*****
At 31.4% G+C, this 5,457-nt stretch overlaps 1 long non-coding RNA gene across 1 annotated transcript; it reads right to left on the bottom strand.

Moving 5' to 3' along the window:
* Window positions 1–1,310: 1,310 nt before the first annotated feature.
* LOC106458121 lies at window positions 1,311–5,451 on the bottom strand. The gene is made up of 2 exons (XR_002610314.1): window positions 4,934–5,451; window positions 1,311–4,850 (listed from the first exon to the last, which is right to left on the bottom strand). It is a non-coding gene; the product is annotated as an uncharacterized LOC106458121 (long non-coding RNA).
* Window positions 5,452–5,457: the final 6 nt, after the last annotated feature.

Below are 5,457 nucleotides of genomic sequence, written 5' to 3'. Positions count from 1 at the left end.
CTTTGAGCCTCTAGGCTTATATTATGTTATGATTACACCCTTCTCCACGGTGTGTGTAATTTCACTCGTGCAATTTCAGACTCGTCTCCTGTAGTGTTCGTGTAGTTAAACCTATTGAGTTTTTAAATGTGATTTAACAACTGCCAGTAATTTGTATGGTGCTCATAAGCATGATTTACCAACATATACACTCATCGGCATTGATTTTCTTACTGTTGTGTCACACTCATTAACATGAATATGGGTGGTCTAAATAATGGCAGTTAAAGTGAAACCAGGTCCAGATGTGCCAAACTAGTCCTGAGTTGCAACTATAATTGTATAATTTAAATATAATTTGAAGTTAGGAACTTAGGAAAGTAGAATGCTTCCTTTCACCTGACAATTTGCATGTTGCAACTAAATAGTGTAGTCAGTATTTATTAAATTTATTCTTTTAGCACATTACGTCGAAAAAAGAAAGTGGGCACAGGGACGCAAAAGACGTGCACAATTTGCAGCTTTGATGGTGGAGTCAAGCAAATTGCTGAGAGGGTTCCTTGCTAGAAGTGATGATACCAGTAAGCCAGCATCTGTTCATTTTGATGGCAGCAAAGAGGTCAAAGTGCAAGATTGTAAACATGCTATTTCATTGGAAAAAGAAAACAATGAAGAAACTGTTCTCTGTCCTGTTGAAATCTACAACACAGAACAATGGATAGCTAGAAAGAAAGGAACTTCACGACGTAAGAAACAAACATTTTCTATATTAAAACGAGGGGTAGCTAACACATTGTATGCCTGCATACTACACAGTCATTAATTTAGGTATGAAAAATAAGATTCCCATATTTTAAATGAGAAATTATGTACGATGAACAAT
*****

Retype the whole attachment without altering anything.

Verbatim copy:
At 31.4% G+C, this 5,457-nt stretch overlaps 1 long non-coding RNA gene across 1 annotated transcript; it reads right to left on the bottom strand.

Moving 5' to 3' along the window:
* Window positions 1–1,310: 1,310 nt before the first annotated feature.
* LOC106458121 lies at window positions 1,311–5,451 on the bottom strand. The gene is made up of 2 exons (XR_002610314.1): window positions 4,934–5,451; window positions 1,311–4,850 (listed from the first exon to the last, which is right to left on the bottom strand). It is a non-coding gene; the product is annotated as an uncharacterized LOC106458121 (long non-coding RNA).
* Window positions 5,452–5,457: the final 6 nt, after the last annotated feature.

Below are 5,457 nucleotides of genomic sequence, written 5' to 3'. Positions count from 1 at the left end.
CTTTGAGCCTCTAGGCTTATATTATGTTATGATTACACCCTTCTCCACGGTGTGTGTAATTTCACTCGTGCAATTTCAGACTCGTCTCCTGTAGTGTTCGTGTAGTTAAACCTATTGAGTTTTTAAATGTGATTTAACAACTGCCAGTAATTTGTATGGTGCTCATAAGCATGATTTACCAACATATACACTCATCGGCATTGATTTTCTTACTGTTGTGTCACACTCATTAACATGAATATGGGTGGTCTAAATAATGGCAGTTAAAGTGAAACCAGGTCCAGATGTGCCAAACTAGTCCTGAGTTGCAACTATAATTGTATAATTTAAATATAATTTGAAGTTAGGAACTTAGGAAAGTAGAATGCTTCCTTTCACCTGACAATTTGCATGTTGCAACTAAATAGTGTAGTCAGTATTTATTAAATTTATTCTTTTAGCACATTACGTCGAAAAAAGAAAGTGGGCACAGGGACGCAAAAGACGTGCACAATTTGCAGCTTTGATGGTGGAGTCAAGCAAATTGCTGAGAGGGTTCCTTGCTAGAAGTGATGATACCAGTAAGCCAGCATCTGTTCATTTTGATGGCAGCAAAGAGGTCAAAGTGCAAGATTGTAAACATGCTATTTCATTGGAAAAAGAAAACAATGAAGAAACTGTTCTCTGTCCTGTTGAAATCTACAACACAGAACAATGGATAGCTAGAAAGAAAGGAACTTCACGACGTAAGAAACAAACATTTTCTATATTAAAACGAGGGGTAGCTAACACATTGTATGCCTGCATACTACACAGTCATTAATTTAGGTATGAAAAATAAGATTCCCATATTTTAAATGAGAAATTATGTACGATGAACAAT